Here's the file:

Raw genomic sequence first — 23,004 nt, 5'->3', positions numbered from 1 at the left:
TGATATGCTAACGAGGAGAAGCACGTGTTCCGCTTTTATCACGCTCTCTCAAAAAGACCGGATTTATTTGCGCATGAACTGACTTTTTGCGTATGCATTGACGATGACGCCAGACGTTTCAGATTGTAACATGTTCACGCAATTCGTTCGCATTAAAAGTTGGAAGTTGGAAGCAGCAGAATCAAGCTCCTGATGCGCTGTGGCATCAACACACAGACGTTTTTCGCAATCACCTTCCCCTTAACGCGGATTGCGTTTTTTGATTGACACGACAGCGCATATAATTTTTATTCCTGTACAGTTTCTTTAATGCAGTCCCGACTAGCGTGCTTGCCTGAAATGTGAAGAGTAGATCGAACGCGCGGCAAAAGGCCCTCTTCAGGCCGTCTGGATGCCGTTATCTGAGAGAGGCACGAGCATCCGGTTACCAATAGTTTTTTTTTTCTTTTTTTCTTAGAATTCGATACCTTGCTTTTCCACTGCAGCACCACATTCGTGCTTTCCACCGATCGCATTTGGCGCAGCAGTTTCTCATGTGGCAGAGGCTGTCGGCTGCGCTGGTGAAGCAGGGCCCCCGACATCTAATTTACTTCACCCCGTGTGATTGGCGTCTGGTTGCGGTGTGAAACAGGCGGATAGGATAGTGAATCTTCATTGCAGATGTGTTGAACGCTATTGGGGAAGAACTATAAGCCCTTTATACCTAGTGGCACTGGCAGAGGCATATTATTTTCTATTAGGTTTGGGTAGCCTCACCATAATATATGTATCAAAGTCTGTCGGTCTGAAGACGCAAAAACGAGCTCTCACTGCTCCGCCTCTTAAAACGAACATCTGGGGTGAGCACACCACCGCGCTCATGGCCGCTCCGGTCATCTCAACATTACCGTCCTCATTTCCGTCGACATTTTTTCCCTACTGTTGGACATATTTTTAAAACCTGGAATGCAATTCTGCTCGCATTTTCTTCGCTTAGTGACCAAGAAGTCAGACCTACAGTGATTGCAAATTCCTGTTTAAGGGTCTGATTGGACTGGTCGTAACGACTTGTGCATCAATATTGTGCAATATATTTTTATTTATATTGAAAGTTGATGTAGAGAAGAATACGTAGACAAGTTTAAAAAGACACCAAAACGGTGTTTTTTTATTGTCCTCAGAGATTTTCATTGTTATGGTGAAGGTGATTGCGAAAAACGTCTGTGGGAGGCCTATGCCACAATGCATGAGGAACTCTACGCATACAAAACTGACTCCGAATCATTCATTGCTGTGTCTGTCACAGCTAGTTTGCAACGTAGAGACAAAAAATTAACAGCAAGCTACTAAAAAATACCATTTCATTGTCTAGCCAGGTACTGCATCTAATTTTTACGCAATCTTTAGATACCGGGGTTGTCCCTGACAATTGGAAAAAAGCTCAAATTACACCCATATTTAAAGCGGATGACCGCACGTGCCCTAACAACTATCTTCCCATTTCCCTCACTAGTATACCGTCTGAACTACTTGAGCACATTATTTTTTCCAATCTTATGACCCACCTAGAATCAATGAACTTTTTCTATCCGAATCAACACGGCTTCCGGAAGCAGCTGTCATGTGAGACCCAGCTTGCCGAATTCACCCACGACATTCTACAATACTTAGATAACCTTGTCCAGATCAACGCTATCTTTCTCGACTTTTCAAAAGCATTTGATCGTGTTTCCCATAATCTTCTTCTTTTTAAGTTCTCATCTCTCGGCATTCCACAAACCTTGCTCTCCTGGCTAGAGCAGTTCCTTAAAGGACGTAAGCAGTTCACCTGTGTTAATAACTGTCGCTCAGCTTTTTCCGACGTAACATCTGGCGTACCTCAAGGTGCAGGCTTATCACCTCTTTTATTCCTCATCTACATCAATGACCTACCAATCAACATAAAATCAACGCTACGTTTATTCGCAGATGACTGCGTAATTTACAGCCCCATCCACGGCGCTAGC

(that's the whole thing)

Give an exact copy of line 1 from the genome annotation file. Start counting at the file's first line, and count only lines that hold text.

Raw genomic sequence first — 23,004 nt, 5'->3', positions numbered from 1 at the left: